It’s a crazy-sounding idea, but hey: it could work…
In a paper he recently published in the International Journal of Modern Physics B, Tao points to two regions of China, the Northern and Eastern China Plains, that have a similar geographic location as the Midwest—but far fewer tornadoes. The difference, he says, is that China’s plains are surrounded by three east-west mountain ranges, which slow down passing winds enough to prevent tornados from forming.
Tao, then, is essentially suggesting we build mountain range-sized walls across Tornado Alley—a superstructure that he says could end tornado disasters in the region altogether. See, the notoriously windy American region lies right in “the zone of mixing,” with warm, moist air blowing north from the Gulf, and cold air heading southbound. When the winds collide, they can create vortex turbulence, which can spawn major tornadoes.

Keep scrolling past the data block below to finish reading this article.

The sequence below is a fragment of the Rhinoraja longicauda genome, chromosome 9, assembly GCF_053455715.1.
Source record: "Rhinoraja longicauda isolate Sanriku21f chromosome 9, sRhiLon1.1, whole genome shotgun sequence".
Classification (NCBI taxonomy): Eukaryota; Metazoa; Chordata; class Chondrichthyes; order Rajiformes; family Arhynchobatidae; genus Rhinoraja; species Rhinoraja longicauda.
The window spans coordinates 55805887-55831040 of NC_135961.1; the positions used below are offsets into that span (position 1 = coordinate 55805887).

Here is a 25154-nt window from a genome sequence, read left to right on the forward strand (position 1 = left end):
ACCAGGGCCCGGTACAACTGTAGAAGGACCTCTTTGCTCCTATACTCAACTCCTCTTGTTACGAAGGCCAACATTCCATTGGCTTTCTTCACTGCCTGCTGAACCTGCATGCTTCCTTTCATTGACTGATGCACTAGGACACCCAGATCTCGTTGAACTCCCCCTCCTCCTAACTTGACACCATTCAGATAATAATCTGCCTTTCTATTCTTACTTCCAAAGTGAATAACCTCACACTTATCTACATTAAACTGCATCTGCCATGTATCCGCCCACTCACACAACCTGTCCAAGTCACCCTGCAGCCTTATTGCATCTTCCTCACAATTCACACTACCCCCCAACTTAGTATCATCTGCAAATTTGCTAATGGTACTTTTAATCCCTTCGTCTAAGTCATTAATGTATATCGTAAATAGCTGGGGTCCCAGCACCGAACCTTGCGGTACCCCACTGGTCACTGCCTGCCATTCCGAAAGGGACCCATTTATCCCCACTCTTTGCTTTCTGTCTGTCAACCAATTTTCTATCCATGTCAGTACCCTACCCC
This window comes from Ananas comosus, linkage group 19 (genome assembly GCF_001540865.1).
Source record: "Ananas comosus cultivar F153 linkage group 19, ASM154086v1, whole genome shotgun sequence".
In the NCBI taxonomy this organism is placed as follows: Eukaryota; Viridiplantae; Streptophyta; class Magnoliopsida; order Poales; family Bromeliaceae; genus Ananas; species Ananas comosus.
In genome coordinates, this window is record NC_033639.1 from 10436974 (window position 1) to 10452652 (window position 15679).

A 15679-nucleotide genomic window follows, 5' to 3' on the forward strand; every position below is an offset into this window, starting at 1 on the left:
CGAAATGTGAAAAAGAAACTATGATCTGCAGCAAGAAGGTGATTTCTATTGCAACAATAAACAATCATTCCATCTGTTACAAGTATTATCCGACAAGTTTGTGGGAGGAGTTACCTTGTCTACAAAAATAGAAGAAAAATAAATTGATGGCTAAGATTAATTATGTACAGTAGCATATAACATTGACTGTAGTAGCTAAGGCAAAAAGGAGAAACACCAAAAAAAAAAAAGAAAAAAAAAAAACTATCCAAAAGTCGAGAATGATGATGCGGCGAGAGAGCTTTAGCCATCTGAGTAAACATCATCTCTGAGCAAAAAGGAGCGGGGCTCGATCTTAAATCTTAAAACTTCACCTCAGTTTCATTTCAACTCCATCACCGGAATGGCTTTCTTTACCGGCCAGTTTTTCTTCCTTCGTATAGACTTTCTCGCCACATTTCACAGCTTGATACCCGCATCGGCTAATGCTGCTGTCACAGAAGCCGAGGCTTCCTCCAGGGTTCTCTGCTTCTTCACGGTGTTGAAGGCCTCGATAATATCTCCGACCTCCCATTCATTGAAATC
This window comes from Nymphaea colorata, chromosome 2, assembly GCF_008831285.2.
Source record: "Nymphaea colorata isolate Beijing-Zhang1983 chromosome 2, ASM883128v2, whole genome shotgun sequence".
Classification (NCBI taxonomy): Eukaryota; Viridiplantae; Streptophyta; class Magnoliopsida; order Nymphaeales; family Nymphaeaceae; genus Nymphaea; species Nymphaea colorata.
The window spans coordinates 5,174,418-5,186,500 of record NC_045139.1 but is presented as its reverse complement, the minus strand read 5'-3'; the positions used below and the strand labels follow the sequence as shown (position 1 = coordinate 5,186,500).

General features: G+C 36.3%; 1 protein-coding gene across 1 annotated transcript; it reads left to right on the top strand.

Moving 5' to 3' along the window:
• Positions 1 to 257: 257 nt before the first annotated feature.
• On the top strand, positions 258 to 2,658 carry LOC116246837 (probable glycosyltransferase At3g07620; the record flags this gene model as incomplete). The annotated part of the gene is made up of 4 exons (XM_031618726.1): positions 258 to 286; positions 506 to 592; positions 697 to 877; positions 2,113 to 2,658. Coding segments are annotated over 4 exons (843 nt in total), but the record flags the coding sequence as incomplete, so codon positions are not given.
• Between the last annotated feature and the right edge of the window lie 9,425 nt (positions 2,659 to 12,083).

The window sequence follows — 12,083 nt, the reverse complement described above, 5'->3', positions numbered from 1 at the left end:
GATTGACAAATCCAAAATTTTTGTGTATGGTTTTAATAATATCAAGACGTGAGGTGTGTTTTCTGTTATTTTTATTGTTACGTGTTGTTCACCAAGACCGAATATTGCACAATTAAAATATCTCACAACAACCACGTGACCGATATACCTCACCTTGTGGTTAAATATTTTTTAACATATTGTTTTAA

If there were 1,000 foot tall walls running east-to-west in the region—like the mountain and hill ranges that do so in China—it would theoretically break up that flow, preventing the winds from becoming strong enough to form deadly tornadoes. Tao points out that in 2013, there were 811 tornadoes in the US, most of them in Tornado Alley. In China, there were three.
“In an ideal world,” Tao told me in an email, “we should build three walls in Tornado Alley: the first one should be close to the northern boundary of the Tornado Alley, maybe in North Dakota. The second one should be in the middle, maybe in the middle of Oklahoma and going to east. The third one can be in the south of Texas and Louisiana.”